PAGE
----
What if the conversation went like this:

Executive: We are not getting the information we need to make decisions in a timely manner. Why can’t we get it?

Business Partner: What decisions are you trying to make? If you had that information, what would the impact to the business be? What is the impact of not having that information? Why have you not addressed this issue in the past?

And what if the conversation ended with something like this:

Our sales team is at 97% of goal consistently. Our close ratio is 34% when we get in- person meetings. But 20% of scheduled meetings are cancelled taking up valuable time in our sales reps’ day. When a meeting cancels, our reps scramble to fill the time or don’t bother because it is too tough to figure out how to do so. If we could make it easier for reps to backfill 25% of the cancelled meetings, we could close enough deals to push us to consistent overachievement of quota. That would amount to $12M to our top line.

All of sudden, we have a crystal clear goal. It has shifted from improving reporting, integration and access to information to increasing rep meetings per day by ‘X’ and in doing so boosting attainment to 100%+ and flow $12M to the bottom line annually. Wow. Now we have a goal and the expected outcome is clear to all parties involved. Do you think your chances for a successful project just went up? What is more important now? On time and on budget or increasing meetings per day?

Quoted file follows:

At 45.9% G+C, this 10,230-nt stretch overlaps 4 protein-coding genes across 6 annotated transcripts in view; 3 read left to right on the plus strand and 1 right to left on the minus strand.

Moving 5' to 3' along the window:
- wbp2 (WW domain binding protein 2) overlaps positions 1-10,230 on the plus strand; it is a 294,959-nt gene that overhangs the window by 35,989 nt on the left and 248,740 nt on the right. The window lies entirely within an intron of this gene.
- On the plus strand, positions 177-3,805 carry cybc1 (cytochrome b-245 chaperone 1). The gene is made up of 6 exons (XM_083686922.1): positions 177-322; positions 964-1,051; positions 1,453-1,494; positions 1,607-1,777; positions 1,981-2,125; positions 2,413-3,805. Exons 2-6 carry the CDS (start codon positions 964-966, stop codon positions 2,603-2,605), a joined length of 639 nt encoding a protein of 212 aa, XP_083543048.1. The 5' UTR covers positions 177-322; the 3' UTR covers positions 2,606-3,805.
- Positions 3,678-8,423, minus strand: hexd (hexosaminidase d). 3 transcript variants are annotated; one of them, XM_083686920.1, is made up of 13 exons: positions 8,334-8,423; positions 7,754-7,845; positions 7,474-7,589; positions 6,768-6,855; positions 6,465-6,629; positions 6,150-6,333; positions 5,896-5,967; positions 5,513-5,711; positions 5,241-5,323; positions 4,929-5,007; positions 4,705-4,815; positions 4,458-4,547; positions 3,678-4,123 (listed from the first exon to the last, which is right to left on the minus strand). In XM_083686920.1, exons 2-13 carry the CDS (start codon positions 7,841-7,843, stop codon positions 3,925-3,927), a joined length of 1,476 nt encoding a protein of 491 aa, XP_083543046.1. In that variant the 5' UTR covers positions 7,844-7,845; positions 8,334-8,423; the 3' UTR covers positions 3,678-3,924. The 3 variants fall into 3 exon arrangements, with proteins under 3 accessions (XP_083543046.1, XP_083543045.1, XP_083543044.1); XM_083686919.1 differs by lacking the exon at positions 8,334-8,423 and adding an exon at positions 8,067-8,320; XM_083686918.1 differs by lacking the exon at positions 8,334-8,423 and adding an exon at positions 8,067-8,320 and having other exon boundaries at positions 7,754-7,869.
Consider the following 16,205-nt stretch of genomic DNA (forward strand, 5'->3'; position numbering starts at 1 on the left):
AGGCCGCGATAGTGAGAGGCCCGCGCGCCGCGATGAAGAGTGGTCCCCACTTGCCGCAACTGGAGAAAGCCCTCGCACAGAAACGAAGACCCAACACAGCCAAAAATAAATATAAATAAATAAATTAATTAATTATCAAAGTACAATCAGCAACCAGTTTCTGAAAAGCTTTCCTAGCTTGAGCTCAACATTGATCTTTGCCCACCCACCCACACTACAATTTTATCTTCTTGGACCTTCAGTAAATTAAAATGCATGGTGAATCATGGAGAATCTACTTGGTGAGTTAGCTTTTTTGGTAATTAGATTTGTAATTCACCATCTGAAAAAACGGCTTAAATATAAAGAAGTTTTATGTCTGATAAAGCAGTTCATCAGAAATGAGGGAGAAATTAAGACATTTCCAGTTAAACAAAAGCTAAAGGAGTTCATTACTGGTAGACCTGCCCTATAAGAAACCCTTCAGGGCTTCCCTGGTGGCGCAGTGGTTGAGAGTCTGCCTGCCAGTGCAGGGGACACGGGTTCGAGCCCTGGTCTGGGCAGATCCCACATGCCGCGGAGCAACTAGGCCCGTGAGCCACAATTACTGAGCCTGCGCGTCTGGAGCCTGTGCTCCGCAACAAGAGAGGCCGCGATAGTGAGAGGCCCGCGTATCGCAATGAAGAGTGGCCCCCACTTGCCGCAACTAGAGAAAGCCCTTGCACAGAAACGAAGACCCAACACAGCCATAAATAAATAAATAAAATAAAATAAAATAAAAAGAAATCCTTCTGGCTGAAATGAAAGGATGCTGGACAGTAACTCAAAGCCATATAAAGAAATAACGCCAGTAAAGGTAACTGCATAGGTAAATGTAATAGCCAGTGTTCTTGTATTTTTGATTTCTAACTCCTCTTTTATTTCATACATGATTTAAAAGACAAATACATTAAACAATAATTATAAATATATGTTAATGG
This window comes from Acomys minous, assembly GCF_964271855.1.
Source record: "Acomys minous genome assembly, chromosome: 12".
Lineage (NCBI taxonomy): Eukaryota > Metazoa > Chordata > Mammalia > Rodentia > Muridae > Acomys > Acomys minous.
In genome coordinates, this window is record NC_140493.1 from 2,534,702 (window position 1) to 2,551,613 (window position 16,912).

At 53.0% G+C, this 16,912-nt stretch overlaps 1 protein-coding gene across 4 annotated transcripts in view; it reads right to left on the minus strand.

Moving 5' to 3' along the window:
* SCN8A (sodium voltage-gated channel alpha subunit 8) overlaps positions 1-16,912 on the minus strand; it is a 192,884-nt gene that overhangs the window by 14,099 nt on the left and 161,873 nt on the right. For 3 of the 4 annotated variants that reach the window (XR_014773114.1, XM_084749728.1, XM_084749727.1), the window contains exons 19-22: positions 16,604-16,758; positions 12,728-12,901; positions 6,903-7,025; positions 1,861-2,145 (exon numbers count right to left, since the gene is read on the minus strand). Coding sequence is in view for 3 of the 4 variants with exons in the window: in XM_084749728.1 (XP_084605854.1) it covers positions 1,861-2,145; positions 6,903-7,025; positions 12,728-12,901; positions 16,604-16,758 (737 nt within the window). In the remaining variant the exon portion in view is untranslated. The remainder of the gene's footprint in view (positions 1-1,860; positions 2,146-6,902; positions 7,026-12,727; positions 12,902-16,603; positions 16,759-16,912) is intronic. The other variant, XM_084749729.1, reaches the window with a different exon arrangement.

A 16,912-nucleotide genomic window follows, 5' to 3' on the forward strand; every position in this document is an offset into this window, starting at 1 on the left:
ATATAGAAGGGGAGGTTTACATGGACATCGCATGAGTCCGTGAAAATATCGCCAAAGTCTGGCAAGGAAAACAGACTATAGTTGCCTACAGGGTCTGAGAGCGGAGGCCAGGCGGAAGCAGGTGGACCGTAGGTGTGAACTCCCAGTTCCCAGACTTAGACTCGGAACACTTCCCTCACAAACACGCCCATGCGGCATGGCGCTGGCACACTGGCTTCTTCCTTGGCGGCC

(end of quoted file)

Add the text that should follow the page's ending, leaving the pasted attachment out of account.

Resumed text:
Now let’s tie this back to our thesis: No one needs a CRM system. Rather, a business needs to increase rep meetings per day. How do we achieve that? Maybe a CRM system can support this. The CRM system becomes a means to an end, not the end itself.

As you read this book, think not about the “cool stuff” you could do with the tremendous platform that Microsoft puts forth. Instead think how these tools implemented appropriately can make transformative change in your organization.

Typically, these changes come in the form of increased revenue, decreased cost, and reduced risk or compliance. If your project charter does not include a tie back to one of these areas, you owe yourself the time to critically analyze why the budget available is best utilized on a CRM initiative.

Notice none of the areas mentioned above are system related—they are driven by the business. Granted, it may seem obvious but many times the obvious answer gets overlooked.

So where do you start?

Likely you already intuitively know. You sense that a CRM system can give more people the tools and information that they need to impact the business. While this is a good start, it is just that—a start. The next step is to ‘peel the onion’ back to the root causes of issues or opportunities and create the business case for your project.

Doing so will accomplish several things. First, it will create that beacon for the project that will serve as the arbitrator for any and all issues that come over the project (for example, if we add this to the scope, how will it impact our business goal?). That beacon can then serve as a catalyst for alignmentarguably the second most important component of a project. This alignment serves both the business (executive, management, field, IT) and any partners engaged to support the initiative. When people are aligned around a specific goal (vs. a generic one – more integration, better reporting), meaningful outcomes become substantially more likely and project risk goes down substantially.

So as you learn about Microsoft Dynamics CRM as part of this book, be sure to enjoy the “wow,” “cool,” and “wouldn’t that be great” moments you will undoubtedly experience. But then ask yourself: how will that drive a meaningful and specific outcome in my business?

Remember, CRM not for its own sake, but for yours.